Hitting 100: My species count climbs at the Pole Farm

For several weeks, my species count at the Mercer Meadows Pole Farm sat at 99, enticingly close to the century mark. What exotic bird would take me into triple digits? Some rare visitor from Central America or the Arctic Circle? Some wayward wanderer from Europe, blown in by a storm? I pondered that question onContinue reading “Hitting 100: My species count climbs at the Pole Farm”

Getting the right shot of the tricky Eastern towhee

The Eastern towhee was one of the first non-backyard birds that caught my attention as I started birding regularly at the Mercer Meadows Pole farm three years ago. I first heard the bright “twee!” call one April morning three years ago, and it would be a few visits more before I spotted one about 10Continue reading “Getting the right shot of the tricky Eastern towhee”

Digging the Dickcissels in our midst

For the past several weeks, Dickcissels have been frequenting the grassland fields of the Mercer Meadows Pole Farm, and it has been a thing of wonder. Initially, I wondered if I’d ever see the bird. My Merlin sound app kept hearing the bird, but I could never spot it. I’d see reports of Dickcissel sightingsContinue reading “Digging the Dickcissels in our midst”

My little friend, the song sparrow without a tail

A week ago last Sunday, I was walking on a paved portion of the Lawrence-Hopewell Trail through the main fields up from the Pole Farm parking lot when I stopped to snap a photo of a song sparrow. But something was odd about it. When I brought the photo up on screen at home, IContinue reading “My little friend, the song sparrow without a tail”

Princeton students win World Series of Birding

It’s a rare occasion when my work life and birding hobby converge, but that’s what happened last month when I covered a group of Princeton University students competing in New Jersey Audubon’s World Series of Birding. I had met two of the members of the team on a bird walk they had arranged through theContinue reading “Princeton students win World Series of Birding”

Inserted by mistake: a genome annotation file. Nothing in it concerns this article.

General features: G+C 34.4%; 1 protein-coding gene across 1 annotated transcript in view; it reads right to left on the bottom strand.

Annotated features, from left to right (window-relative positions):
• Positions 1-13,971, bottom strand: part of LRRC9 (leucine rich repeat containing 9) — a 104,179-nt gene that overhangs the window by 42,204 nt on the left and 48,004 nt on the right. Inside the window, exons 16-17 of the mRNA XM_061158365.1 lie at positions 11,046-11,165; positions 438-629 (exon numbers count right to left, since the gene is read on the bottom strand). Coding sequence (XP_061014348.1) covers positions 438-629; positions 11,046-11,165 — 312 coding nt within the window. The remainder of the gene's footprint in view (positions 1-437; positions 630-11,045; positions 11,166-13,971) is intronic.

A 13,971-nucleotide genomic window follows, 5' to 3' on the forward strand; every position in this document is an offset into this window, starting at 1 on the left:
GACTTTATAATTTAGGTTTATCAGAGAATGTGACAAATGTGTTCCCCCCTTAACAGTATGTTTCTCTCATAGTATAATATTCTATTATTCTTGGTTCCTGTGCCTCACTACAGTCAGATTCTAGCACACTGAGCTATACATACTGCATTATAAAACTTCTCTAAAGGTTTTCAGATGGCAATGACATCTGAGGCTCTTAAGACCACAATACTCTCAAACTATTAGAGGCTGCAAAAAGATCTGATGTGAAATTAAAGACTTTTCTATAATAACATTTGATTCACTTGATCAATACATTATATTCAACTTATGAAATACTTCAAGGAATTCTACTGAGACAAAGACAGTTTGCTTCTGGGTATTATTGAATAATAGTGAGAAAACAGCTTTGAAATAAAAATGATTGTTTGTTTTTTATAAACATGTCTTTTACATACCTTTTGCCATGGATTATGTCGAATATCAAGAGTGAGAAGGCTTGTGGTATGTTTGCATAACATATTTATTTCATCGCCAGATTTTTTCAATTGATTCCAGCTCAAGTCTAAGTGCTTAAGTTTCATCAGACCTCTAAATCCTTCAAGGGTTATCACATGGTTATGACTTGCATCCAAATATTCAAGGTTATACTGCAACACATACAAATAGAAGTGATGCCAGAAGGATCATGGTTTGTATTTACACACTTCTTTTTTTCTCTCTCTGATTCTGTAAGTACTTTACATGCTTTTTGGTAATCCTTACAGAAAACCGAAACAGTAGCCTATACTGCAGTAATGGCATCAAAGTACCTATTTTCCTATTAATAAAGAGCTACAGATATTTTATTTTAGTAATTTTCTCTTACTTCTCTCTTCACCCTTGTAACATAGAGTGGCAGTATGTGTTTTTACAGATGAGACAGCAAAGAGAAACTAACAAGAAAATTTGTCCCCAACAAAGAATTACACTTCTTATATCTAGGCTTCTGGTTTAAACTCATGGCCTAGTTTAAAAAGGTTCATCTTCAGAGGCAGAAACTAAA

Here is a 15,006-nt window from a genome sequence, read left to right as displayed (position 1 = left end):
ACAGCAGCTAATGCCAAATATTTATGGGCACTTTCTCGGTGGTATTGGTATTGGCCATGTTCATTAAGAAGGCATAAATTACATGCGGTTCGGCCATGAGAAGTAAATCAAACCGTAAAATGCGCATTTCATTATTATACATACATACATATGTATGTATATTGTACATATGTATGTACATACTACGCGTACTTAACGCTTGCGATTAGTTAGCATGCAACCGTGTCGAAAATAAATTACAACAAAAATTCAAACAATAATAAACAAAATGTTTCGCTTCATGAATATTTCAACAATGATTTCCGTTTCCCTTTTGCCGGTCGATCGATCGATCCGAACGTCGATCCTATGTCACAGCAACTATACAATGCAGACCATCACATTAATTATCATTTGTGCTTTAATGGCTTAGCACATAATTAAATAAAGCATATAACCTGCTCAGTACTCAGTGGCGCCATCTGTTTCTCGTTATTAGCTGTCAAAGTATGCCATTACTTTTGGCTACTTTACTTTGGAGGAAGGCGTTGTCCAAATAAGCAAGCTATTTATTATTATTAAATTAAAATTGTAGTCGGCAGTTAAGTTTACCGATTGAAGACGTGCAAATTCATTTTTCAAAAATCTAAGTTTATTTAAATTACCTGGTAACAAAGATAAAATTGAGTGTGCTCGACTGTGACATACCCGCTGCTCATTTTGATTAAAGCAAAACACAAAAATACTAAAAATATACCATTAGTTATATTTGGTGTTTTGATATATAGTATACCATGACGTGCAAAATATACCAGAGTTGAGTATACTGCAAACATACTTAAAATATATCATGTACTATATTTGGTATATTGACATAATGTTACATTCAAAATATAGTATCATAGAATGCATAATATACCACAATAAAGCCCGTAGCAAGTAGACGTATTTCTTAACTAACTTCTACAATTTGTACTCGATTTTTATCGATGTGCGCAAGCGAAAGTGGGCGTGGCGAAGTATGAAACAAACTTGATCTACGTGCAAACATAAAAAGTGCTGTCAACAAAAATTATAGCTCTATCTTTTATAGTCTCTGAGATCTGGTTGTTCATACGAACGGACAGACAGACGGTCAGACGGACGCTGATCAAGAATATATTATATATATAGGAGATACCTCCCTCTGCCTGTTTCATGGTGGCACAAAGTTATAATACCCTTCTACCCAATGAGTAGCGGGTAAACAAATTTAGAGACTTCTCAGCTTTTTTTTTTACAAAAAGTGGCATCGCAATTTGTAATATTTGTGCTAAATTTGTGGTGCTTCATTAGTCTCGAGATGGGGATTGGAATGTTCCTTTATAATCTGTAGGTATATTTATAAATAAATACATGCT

At last, the yellow warbler emerges

For the last three weeks or so, every time I set foot on a particular trail at the Mercer Meadows Pole Farm, I’ve heard a yellow warbler. And I do mean heard, not seen. This bird, and I suspect it is just the one, has continually frustrated me because I have not been able toContinue reading “At last, the yellow warbler emerges”

The thrill of a new bird sighting

Because of work commitments, my time in the woods and fields has been limited of late, so I’m extra appreciative when new birds come into view. I spotted my first blue grosbeak on May 17 at the Mercer Meadows Pole Farm, and the bird seems to be hanging around as fellow birders spotted it thisContinue reading “The thrill of a new bird sighting”

The one where the killdeer twerks at me

One of the joys of my first year of the COVID epidemic was discovering a pair of killdeers that nested in a creek a short walk from my back door. It was a joy again a few days ago to see that another killdeer couple has set up housekeeping in the same area, along theContinue reading “The one where the killdeer twerks at me”

My ‘Big Month’ of birding was even better than I’d hoped

April was the coolest month. Knowing that I had a trip to Texas scheduled and that a few warblers might eventually come my way at home, I set out on a “big month” quest to spot as many species as possible. I set 60 as my target, a reasonable expectation but not a certainty. I’mContinue reading “My ‘Big Month’ of birding was even better than I’d hoped”

Everything’s bigger in Texas, and so is my life list

While I didn’t add a huge number of birds to my “Big Month” count, my trip to Texas did net me four lifers, two that I had seen before but never recorded and two that truly were new sightings for me. I racked up a modest 21 species in College Station during the six daysContinue reading “Everything’s bigger in Texas, and so is my life list”